TALLAHASSEE, FL – Florida lawmakers have signed off on quick fixes to the state’s property insurance crisis – but critics say the plan pays little attention to the growing threat of climate change.
Insurance and risk-management experts agree, Florida’s special session was necessary to curb insurance fraud – from issues like limiting contractors from going door-to-door to repair roofs with minimal damage.
But Charles Nyce, associate director with the Center for Risk Management Education and Research at Florida State University, said fraud is only part of the problem. There are hurricanes, and the uncertainties around even more dangerous storms due to the warming climate.
“What we’re seeing in the last couple of years is both of those things happening,” said Nyce. “We’re seeing a lot of storm activity since 2016-17 to today, and we’re seeing a lot of fraud. And the insurance companies have not been able to survive both of those things happening at once.”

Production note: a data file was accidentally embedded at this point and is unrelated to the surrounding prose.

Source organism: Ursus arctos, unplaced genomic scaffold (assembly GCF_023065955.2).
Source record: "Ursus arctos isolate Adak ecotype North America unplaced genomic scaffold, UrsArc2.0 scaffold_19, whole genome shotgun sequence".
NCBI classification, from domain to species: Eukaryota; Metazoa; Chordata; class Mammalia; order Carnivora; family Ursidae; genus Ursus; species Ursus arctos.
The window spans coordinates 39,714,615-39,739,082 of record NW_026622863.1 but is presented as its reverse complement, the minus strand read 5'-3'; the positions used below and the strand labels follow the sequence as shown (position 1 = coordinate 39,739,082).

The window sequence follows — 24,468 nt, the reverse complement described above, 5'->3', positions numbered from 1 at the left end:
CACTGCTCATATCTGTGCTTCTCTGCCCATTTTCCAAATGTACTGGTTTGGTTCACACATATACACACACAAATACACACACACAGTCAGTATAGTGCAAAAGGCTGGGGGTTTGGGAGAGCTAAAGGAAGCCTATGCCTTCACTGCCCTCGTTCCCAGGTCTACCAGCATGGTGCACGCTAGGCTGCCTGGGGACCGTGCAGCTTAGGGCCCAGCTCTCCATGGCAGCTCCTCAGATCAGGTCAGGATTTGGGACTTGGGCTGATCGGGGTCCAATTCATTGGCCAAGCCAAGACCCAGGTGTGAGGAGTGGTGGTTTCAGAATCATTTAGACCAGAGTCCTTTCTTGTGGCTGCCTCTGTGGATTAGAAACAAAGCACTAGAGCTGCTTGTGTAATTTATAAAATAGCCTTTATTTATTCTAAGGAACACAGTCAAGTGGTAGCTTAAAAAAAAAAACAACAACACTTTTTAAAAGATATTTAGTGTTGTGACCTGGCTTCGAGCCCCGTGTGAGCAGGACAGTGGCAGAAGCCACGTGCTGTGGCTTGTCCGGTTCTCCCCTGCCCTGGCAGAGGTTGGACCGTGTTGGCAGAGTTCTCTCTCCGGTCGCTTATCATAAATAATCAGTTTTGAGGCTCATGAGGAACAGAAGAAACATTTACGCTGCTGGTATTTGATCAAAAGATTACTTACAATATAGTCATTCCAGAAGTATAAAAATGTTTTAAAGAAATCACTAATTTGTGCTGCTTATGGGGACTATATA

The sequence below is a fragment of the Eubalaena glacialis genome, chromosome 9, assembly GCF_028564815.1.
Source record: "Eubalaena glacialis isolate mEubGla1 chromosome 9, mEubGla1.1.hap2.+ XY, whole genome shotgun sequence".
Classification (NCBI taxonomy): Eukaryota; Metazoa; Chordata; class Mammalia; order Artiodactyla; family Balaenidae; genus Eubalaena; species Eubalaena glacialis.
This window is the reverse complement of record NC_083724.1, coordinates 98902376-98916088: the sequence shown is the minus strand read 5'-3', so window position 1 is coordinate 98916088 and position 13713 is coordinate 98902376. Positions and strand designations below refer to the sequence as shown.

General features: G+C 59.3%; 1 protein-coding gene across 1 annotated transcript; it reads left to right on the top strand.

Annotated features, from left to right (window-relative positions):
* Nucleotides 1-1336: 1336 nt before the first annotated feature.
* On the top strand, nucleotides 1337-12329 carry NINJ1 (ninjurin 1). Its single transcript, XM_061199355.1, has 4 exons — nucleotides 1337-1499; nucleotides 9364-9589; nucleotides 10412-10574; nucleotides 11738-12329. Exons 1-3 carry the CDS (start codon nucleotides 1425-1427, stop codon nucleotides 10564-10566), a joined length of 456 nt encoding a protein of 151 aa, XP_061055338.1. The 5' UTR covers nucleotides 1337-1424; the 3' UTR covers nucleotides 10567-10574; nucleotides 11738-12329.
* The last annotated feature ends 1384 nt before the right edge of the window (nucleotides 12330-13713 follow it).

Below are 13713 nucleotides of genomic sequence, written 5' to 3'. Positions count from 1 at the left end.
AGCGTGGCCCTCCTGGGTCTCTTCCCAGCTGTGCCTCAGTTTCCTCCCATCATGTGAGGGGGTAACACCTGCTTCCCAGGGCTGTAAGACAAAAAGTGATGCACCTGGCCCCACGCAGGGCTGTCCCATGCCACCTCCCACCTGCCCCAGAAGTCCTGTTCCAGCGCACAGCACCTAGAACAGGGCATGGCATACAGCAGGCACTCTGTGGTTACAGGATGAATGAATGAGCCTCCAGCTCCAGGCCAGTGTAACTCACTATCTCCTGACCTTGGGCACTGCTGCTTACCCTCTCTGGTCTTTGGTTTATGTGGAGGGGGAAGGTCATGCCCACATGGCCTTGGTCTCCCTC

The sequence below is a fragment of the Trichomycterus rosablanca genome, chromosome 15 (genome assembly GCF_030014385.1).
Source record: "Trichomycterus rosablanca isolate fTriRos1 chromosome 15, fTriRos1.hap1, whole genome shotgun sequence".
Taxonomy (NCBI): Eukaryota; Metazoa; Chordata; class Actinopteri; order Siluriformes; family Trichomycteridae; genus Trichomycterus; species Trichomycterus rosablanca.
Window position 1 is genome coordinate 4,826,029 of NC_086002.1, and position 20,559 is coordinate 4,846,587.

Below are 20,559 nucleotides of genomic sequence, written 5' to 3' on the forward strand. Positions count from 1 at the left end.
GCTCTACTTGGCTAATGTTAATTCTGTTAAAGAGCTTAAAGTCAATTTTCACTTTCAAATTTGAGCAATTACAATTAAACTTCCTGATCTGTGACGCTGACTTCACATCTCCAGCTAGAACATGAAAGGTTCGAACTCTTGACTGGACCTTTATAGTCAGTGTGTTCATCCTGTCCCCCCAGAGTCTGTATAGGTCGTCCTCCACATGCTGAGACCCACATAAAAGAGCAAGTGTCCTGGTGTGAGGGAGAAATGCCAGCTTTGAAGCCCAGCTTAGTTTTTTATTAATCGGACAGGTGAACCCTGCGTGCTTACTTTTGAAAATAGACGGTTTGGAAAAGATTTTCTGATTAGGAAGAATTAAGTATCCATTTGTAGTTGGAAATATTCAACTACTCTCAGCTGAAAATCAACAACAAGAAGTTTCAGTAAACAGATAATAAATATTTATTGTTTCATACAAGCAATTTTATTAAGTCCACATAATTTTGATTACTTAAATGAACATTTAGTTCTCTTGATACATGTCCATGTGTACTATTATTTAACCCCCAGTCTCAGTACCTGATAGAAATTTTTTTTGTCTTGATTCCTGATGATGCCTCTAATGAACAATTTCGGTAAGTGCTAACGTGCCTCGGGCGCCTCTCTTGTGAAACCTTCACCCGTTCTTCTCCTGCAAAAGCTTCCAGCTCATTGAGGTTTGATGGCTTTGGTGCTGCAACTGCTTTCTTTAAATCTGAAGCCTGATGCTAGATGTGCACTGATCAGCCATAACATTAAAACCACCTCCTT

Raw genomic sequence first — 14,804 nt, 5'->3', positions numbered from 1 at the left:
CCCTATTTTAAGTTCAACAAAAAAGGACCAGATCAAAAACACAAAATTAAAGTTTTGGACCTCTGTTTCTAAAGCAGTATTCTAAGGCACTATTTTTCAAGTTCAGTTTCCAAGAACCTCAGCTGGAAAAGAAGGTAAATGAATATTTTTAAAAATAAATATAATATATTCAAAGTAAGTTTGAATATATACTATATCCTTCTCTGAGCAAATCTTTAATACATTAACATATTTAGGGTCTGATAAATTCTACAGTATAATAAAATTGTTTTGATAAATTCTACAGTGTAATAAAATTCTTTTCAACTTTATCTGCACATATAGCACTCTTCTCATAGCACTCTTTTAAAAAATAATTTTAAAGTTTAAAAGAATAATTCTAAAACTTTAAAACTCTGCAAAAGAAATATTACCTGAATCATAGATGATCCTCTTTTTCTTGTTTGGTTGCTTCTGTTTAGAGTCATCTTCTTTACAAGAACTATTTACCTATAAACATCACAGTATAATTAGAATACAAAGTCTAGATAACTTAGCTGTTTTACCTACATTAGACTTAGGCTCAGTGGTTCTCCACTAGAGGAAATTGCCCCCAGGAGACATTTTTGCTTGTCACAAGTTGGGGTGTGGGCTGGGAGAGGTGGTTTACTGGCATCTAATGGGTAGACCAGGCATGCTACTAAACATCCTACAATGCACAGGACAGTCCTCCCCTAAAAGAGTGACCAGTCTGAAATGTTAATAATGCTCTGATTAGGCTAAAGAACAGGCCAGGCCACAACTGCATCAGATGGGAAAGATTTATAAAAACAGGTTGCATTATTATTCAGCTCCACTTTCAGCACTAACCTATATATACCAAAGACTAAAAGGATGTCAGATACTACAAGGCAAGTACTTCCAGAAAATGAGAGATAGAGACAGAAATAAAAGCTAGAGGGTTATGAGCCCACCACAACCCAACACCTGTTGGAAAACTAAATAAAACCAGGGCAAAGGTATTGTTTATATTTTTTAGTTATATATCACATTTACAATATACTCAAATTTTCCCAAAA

Nyce warned that as more severe storms are reflected in catastrophe models, insurance companies will adjust to avoid potential losses – as they do for sea-level rise, wildfires and other natural disasters.
Nyce said other options would be to tell people they can’t live on the beach, or find ways to stop the water from coming in. He said given the reluctance to restrict homes in certain areas, he was pleased to see lawmakers offering up to $10,000 grants to make homes less vulnerable to storms.
And he said he’d be in favor of social programs for people who’d be disproportionately affected by climate change.
“Let insurance companies charge what is the actuarially fair rate for the risk that’s posed,” said Nyce. “And if that is unaffordable to some people, then you create a social program that addresses insurance affordability.”
According to the Office of Insurance Regulation, Florida accounts for 9% of the nation’s homeowners-insurance claims, and 79% of the lawsuits over claims filed.
Catastrophic losses like Hurricane Andrew have driven many large national insurers out of the state, leaving Floridians with fewer coverage options.